Last week I ran across this graph from “FRED”, the St. Louis Fed. The graph combines year-over-year change in manufacturing production and employment curves.
Notice that usually employment tracks production although not varying as much as production. I also noticed that whereas most months from October 1998 to November 2010 showed growing production, employment lost every one of those months.
The blog writer from the Fed wrote, “The role of manufacturing in the U.S. economy is often discussed. As shown in the FRED graph above, as a year-over-year percent change, the level of manufacturing has generally grown. (One striking exception is during the recent recession.) The number of employees working in manufacturing is a different story, however. It has sometimes grown, but it has nearly always grown less than the growth in manufacturing. This suggests that growth in manufacturing does not equal growth in manufacturing jobs. What’s the explanation? A prime candidate is productivity growth. Another is that the sectoral mix has shifted toward industries with higher value added, such as computers and electronics.”
I think they are on the right track. Could we also add process industries (refining and chemicals fall into the manufacturing NAICS, but upstream does not)? I couldn’t find the numbers quickly, but I think those industries require fewer employees than, say, automobile and machinery manufacturing. There were huge shifts in the technology and market fundamentals in those subsectors.
I’ve been listening to reports from last week’s edition of the International CES (formerly Consumer Electronics Show). I draw your attention, for example to this video/podcast roundup from This Week in Tech (TWiT), a popular technology industry round table.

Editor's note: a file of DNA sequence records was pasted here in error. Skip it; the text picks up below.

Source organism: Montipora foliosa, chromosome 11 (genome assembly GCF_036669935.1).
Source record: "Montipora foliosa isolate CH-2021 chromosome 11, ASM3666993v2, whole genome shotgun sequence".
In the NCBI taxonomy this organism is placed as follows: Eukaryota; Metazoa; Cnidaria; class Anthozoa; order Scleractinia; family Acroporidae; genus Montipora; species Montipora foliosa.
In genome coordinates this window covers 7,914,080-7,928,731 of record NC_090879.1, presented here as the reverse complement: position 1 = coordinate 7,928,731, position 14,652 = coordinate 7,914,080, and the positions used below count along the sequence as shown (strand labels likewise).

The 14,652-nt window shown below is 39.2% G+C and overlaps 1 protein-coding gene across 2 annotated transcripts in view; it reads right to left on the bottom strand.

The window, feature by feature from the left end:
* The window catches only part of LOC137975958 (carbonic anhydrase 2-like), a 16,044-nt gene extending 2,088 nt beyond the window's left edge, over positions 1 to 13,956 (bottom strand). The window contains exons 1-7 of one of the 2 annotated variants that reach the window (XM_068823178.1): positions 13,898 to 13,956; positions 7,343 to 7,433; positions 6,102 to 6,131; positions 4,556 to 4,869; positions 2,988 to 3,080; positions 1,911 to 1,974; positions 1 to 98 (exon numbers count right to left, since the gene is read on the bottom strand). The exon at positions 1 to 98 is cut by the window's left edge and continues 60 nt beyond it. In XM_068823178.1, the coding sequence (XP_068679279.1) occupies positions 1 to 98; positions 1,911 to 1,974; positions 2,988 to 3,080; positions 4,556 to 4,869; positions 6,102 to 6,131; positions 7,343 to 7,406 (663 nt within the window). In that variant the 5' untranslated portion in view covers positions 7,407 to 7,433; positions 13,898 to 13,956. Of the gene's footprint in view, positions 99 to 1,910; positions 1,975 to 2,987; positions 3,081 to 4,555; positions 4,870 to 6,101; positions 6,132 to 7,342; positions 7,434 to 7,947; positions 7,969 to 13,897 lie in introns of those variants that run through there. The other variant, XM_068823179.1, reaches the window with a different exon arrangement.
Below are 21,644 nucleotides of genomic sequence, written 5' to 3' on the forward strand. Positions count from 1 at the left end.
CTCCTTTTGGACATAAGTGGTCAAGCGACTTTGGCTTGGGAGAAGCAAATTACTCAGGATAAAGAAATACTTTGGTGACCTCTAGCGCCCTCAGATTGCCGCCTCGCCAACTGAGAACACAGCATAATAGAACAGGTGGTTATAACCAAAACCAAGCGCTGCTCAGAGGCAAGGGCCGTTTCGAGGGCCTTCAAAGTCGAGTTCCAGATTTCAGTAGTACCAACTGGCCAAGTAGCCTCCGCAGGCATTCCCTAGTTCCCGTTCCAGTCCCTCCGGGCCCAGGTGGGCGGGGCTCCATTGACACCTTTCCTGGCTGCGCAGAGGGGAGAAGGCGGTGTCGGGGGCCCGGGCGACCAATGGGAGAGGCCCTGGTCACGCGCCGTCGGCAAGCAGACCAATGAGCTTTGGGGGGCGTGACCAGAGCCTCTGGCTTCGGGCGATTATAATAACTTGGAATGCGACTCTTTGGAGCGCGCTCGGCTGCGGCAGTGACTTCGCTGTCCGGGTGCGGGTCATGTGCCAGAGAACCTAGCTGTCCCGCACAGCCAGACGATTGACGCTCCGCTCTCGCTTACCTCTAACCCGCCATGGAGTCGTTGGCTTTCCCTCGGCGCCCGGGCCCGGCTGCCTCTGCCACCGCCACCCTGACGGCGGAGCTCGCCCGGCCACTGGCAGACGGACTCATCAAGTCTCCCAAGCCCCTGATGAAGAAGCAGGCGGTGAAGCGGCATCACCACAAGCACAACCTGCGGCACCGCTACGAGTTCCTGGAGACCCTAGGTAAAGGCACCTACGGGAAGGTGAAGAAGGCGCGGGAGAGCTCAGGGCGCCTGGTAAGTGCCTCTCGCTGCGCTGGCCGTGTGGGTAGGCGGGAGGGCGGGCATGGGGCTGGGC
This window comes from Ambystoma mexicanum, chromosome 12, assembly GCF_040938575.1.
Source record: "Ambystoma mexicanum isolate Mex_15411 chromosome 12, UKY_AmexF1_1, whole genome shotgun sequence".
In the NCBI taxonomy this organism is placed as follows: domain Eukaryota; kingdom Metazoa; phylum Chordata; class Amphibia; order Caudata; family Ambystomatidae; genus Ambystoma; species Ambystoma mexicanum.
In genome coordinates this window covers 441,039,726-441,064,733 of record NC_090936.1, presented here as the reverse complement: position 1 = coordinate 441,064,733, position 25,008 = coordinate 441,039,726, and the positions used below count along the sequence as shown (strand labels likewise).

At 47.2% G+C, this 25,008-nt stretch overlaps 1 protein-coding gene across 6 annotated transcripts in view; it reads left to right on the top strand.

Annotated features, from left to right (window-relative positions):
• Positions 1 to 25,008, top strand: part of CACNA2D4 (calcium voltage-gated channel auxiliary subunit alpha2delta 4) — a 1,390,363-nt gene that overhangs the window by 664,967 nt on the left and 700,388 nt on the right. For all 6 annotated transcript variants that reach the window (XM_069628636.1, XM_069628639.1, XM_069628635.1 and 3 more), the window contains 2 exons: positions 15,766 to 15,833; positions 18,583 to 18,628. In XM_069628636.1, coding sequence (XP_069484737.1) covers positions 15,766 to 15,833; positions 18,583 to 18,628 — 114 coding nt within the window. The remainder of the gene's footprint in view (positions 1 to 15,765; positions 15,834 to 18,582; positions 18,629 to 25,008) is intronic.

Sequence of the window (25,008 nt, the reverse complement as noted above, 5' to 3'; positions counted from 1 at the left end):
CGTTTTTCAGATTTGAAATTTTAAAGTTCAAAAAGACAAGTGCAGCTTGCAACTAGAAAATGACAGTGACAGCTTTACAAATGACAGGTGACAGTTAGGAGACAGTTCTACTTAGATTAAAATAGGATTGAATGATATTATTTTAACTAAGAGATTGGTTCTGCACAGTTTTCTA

During the first 45 minutes or so there was a discussion of autonomous vehicles. Whereas the usual fare at the show includes TVs, mobile phones, electronic gadgets, this year’s news—even outstripping Internet of Things—was dominated by car manufacturers. This was to the extent that the Detroit Auto Show was pushed back one week so that the manufacturers could focus effort on CES.
Car designers have increasingly incorporated electronics into vehicles. First was control systems, then HVAC, then entertainment systems. Now we are seeing a rapid uptake of taking control to the next level—controlling not only the engine and transmission, but driving itself. Autonomous vehicles were front and center. And these are not only concept cars.
Let’s consider the economic impact of autonomous vehicles. There is every potential that widespread adoption of these vehicles could reduce vehicle demand. I live in a rural area where cars are pretty much a necessity for getting anywhere.
Even so, what if there were a model where I could click an app on my iPhone and summon a car to pick me up and take me down to Dayton (40 miles of rural interstate) for a meeting. On my way to the meeting, I could be preparing for the meeting. Or, perhaps just reading. Either way, I don’t have to concentrate on driving.
In my grandfather’s day, that would have been called the Trolley. There was a passenger light rail system that went from Sidney to Dayton (and through Piqua, Troy, Tipp City and Vandalia). We haven’t had that since before WWII.
Especially in cities. It could really cut down on need for cars in suburbs where cabs are infrequent and expensive. But if you don’t need a car full time, you could have an on-demand car.
If electric cars get added to this mix, many more jobs would be eliminated by eliminating engines, complex transmissions, and the like.
Yes, I can see where manufacturing production could continue to increase, but the need for employees would drop.
However, in that same time frame, we will be faced with a declining labor force. This could be something fortuitous for our grandkids.
Other CES news
Check out this article about Toyota’s hydrogen automobile.
I also wrote about this cool little gadget that gives early warning of driver fatigue.